The creation of a land bank that would redistribute FARC-occupied territory as reparations to victims of Colombia’s decades-long armed conflict is an important component of the country’s peace accords. Land, after all, was one of the catalysts of the struggle.
The challenge posed by widespread informal mining, then, becomes central to a discussion of how the country moves forward.
Many territories in Colombia are mineral-rich and in danger of being targeted by miners linked to guerrillas and narcotraffickers. So-called “criminal mining” accounts for 80 percent of the country’s gold production and generates revenues equal to that of the drug trade. Criminal mining’s large production implies the use of heavy duty machinery: this is similar to midscale mining companies, but without any kind of safeguards. This type of mining is also linked to pollution, violence and human trafficking.
And criminal mining is only the most violent and immediate part of the problem. It is estimated 220 municipalities in 25 departments see “informal” mining.
Artisanal mining is carried out, in most cases, without permits. This type of mining is deeply linked to the subsistence of indigenous and Afro-Colombian communities in departments such as Chocó and Guainía. While they make up a relatively minimal portion of the informal sector, these communities deal with the environmental issues and violence left by criminal mining. While it employs impoverished rural migrants, small-scale non-mechanized mining is similar to artisanal mining. Due to a lack of mechanization, productivity levels are low.
Extractive sector actors point to a market solution. Opening the sector to large-scale legal and formal mining, they argue, would allow high-level miners subject to tax from the state to enter. This is the consensus of the Colombian Mining Association union and the Colombian government’s National Mining Agency.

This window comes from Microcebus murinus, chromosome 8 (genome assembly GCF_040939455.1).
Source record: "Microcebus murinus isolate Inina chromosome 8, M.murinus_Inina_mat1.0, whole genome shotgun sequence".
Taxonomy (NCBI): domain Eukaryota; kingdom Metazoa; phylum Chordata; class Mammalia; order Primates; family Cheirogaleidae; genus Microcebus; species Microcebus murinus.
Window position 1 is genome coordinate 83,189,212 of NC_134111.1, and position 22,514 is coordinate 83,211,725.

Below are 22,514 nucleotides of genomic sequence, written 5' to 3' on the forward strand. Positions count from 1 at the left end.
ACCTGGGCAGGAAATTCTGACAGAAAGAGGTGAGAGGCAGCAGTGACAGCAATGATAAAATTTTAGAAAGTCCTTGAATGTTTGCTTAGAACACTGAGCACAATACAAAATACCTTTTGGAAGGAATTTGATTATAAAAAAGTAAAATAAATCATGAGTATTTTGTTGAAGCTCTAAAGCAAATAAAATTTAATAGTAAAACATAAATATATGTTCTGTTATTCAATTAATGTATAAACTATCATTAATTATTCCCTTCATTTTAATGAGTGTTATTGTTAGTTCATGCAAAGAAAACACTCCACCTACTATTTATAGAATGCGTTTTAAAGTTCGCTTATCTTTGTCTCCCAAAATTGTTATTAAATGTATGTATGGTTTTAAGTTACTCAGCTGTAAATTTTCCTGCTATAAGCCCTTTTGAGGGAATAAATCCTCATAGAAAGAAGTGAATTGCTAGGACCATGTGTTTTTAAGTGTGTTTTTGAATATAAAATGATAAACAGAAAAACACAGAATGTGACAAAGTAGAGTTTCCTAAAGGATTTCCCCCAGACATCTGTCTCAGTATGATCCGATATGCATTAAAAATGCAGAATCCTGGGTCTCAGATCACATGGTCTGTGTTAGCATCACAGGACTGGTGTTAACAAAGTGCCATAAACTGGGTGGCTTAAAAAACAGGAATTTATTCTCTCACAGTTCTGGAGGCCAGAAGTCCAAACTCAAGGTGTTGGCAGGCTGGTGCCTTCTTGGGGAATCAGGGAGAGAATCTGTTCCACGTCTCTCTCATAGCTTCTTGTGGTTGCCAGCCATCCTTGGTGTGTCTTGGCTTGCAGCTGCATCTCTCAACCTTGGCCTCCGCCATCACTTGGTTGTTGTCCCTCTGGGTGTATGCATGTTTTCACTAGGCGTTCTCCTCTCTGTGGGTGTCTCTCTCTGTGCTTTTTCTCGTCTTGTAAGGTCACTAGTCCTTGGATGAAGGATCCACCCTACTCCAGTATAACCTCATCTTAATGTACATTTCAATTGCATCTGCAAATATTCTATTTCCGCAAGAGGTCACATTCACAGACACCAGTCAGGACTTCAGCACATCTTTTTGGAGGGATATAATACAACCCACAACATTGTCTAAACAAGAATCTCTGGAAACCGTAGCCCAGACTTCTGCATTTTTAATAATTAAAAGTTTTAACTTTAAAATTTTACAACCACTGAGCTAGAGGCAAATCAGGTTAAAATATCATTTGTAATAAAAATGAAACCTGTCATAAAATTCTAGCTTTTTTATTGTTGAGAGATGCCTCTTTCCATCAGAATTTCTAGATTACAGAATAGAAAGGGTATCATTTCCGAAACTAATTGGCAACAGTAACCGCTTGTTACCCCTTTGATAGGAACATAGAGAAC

Nevertheless, several populations have already voiced opposition to large-scale mining. In terms of territorial management, the Colombian Constitutional Court has provided a series of rulings that favor subnational governments in extractives decision-making. That’s why Colombian government officials needs to hear out various stakeholders to solve the problem. The people need to be involved and informed. Excluding or ignoring their input would likely mean more extractive industry related conflict.
After the peace accords, informal mining’s challenges require the combined efforts of different levels of government. More spaces for dialogue between companies, communities and the state is essential going forward. The creation of citizen participation mechanisms and training tools on the impacts of formal and informal mining activities are required in this dialogue. A strong decentralization process that encourages local jurisdictions to make territorial arrangements according to their own development objectives would also counterbalance the issue of stakeholder mistrust.
Finally, the peace deal does not mean the end of violence in Colombia, as drug trafficking is still prevalent in many parts of the country. The role played by formal mining in conflict zones, where human rights violations is a constant, also represents a challenge for the sector.
It is precisely for this reason that, last December, the OECD presented a due diligence guide for responsible supply chain management in conflict-affected areas. The guide aims to equip OECD countries with the tools to regulate companies in areas with poor human rights records.
Alonso Hidalgo is a Latin America program assistant at Natural Resource Governance Institute (NRGI).